Background: Mechanisms underlying gender disparities in functional limitations among people with arthritis remain unclear. This study examined gender differences in the relationship between disease duration and comorbidity and functional limitations among people with arthritis.
Data and methods: Data were from the arthritis component of the 2009 Survey on Living with Chronic Diseases in Canada. People were considered to have functional limitations if they reported that arthritis limits them "a lot" in activities of daily living. Those with no functional limitations were the reference group. Gender-stratified weighted multivariate binary logistic regression analyses were conducted.
Results: In a fully adjusted multivariate analysis, only among women was time elapsed since the arthritis diagnosis associated with functional limitations. Disabling and life-threatening chronic conditions were associated with functional limitations in both genders. Among men, obesity and low household income were associated with higher odds of functional limitations, while living in British Columbia was associated with decreased odds. For women, smoking, not engaging in physical activity, residing in a non-Atlantic province, and having excess weight increased the odds of functional limitations, while habitual alcohol drinking decreased the odds.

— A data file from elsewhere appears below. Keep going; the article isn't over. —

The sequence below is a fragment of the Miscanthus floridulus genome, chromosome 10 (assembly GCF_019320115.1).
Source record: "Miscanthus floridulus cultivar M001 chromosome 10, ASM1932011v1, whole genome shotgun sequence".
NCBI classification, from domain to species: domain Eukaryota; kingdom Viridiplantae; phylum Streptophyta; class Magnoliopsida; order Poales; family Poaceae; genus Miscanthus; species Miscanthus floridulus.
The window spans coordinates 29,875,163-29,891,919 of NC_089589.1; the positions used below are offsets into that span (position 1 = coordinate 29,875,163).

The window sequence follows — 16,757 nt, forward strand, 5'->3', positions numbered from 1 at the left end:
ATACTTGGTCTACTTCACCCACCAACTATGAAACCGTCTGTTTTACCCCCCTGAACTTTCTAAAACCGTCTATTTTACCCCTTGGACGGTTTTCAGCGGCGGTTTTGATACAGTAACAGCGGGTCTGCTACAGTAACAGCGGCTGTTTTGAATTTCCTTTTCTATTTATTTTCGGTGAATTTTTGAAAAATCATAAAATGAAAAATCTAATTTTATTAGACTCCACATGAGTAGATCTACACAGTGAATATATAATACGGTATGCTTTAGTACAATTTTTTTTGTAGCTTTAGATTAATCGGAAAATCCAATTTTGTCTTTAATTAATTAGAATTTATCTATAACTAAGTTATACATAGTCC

Interpretation: Gender differences in the risks of reporting functional limitations were significant. These differences appear to be driven by duration of having arthritis, and disparities in health behavioural factors, household income and region of residence. The association between chronic conditions and functional limitations was similar for men and women.